Basically, sake is made from special rice which has been polished, soaked and steamed. Koji (a type of black mold) is added to the rice and then a yeast starter. Over a few weeks more rice, water and koji is added, creating a "rice mash" known as "moromi" in Japanese. The "Toji", or head sake maker then decides when the moromi is ready to be pressed, filtered and blended. Most sake is pasteurized to "deactivate" enzymes which may change the flavour and colour of the sake later. Pasteurizing the sake improves the stability and shelf life of the sake.

Not all sake is pasteurized. Granville Island based sake maker Masa Shiroki produces unfiltered, unpasteurized sake in small batches. Sake of this kind is fruity and delicate, but must be refrigerated to preserve it's quality. It is not served warm. Like most sake it does not get better with aging. Usually it is recommended that sake be drunk within a year of being made. Decent sake will almost always have a production and/or expiry date.

"Grading" Japanese sake is complicated to say the least. The kind of rice used, the degree of polishing, and whether or not distilled alcohol is added to the sake are a few of the factors to consider.
At Sanbiki, we find most guests prefer warm sake. However we do have premium chilled sakes available and they are starting to catch on. Customers are liking our "Granville Island Sake Sampler" Similar to a wine "flight" with a few different sips of different wines, guests have opportunity to sample 3 different kinds of sake for only $8. Each 1 oz sample includes tasting notes by Granville Island Artisan Sake Maker Masa Shiroki. Melon, citrus and even hints of licorice can be tasted and smelled when you're pointed in the right direction
Warm or cold, we've got a great selection of sake and other alcoholic beverages for you to try. Sorrento-based Crannog Ales supplies us with organic, seasonal ales made by hand and left unpasteurized and unfiltered. The draft ales come in "partypigs"; self contained reusable containers that mean no empties to recycle! And they have a great website to boot! More info on Granville Island sake @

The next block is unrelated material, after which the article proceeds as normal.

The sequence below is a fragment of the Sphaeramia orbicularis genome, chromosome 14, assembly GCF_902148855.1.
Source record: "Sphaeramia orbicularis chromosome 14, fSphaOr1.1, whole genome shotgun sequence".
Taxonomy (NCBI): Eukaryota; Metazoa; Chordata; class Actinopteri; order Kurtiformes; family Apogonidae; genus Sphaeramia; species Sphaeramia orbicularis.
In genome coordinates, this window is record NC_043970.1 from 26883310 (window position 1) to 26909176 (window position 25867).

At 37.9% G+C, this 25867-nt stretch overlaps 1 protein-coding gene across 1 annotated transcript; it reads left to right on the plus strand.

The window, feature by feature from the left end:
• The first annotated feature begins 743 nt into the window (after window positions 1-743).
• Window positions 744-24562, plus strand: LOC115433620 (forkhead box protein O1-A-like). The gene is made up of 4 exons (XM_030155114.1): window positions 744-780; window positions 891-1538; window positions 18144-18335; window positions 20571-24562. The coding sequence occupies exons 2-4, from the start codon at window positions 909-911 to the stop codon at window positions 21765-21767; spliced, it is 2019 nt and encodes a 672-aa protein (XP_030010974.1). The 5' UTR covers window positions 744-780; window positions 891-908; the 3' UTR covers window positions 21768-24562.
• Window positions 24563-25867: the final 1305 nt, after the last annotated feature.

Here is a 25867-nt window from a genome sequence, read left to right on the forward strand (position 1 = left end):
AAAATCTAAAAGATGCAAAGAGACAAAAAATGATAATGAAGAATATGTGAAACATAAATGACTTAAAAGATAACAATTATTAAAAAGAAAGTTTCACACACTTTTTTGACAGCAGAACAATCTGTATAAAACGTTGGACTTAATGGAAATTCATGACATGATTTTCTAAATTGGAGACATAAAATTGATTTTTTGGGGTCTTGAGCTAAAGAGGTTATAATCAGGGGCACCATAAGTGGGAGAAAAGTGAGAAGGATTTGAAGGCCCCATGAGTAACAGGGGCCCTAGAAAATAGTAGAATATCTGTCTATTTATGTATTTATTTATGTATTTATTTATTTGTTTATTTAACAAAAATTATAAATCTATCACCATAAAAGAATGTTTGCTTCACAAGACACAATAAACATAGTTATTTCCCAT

Thanks to Masa Shiroki, Crannog Ales, Steamy Kitchen and Where for photos. More news next week...bundle up kids, its getting cold...stay tuned for "Nabemono"...Japanese style hot pot, perfect winter comfort food!

Wednesday, November 3, 2010

HM:Chefs in the City

My throat is raw and I can barely talk. I was so wired Monday night, I didn't sleep until 2am. All good signs....another successful Chefs in the City!
This was the third year The Rotary Club has organized the event, held this year November 1st at The Columbo Hall. More than 15 restaurants, wineries and breweries took part in the event with the proceeds going to charity. Initiatives locally and around the world are funded by Rotary that aim to eradicate poverty and disease, provide education, job training and promote peace. Sounds serious...but they know how to throw a great party too!

This was the second year Sanbiki has taken part in the event. Masato and I had Kishino to help us set up, serve and socialize. Last year we really didn't know what to expect. Predictably, we ended up swamped when 300+ hungry guests converged on our tiny table. This year felt better. The chaos was semi-organized, and while we ran out of sushi early (again!) we had Kishino's homemade dessert to compensate. Fluffy cream cheese mousse with blueberry compote and shortbread cookie crumble. Yum. Almost enough to forgive and forget our sushi shortage...